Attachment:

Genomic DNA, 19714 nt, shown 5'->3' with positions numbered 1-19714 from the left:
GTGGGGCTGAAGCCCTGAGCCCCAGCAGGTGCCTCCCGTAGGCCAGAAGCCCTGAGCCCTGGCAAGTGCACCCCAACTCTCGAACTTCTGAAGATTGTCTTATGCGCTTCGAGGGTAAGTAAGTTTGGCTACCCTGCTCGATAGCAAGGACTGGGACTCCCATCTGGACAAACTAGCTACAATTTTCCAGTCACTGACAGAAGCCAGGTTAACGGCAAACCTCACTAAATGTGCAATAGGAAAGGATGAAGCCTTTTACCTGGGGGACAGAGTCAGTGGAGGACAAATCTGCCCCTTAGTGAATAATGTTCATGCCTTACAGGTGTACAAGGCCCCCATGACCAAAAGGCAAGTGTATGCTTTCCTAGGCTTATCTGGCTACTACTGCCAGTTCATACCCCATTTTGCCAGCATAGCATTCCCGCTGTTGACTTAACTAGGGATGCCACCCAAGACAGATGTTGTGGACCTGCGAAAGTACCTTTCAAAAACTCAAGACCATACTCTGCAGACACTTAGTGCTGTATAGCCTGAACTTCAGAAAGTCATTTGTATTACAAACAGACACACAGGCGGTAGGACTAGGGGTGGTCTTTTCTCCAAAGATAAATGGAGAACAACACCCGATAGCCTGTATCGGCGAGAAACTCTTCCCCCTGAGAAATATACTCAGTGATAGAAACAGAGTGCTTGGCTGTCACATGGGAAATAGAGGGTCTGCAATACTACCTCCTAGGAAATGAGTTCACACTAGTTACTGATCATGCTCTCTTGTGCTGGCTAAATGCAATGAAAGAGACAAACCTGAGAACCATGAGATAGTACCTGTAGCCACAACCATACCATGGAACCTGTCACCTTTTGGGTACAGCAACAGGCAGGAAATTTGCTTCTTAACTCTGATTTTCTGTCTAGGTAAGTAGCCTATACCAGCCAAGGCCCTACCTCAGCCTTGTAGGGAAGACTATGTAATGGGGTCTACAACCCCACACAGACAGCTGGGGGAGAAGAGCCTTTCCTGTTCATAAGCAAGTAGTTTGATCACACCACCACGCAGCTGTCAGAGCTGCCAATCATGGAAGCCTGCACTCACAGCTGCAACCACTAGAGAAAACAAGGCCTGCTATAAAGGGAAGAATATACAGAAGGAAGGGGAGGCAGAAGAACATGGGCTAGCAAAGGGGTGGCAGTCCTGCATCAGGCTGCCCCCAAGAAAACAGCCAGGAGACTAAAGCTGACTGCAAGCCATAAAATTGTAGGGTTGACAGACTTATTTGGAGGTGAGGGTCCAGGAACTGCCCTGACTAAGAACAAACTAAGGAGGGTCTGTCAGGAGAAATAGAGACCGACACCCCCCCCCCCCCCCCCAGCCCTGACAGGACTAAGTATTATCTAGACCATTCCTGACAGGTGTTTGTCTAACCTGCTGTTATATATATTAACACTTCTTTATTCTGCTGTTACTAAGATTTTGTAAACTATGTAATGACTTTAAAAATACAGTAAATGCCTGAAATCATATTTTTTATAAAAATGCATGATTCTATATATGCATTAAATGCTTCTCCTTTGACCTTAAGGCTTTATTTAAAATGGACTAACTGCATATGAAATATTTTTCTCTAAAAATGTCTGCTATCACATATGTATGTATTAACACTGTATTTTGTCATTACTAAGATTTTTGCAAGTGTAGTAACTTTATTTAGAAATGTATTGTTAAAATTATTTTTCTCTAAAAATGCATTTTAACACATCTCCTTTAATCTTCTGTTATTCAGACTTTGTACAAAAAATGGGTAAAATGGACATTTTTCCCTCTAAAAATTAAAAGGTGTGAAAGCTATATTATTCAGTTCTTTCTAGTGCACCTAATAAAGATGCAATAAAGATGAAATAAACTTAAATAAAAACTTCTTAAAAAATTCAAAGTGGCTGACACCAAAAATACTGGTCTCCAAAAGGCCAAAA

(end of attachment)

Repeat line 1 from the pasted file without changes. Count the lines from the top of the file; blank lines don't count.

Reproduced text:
Genomic DNA, 19714 nt, shown 5'->3' with positions numbered 1-19714 from the left: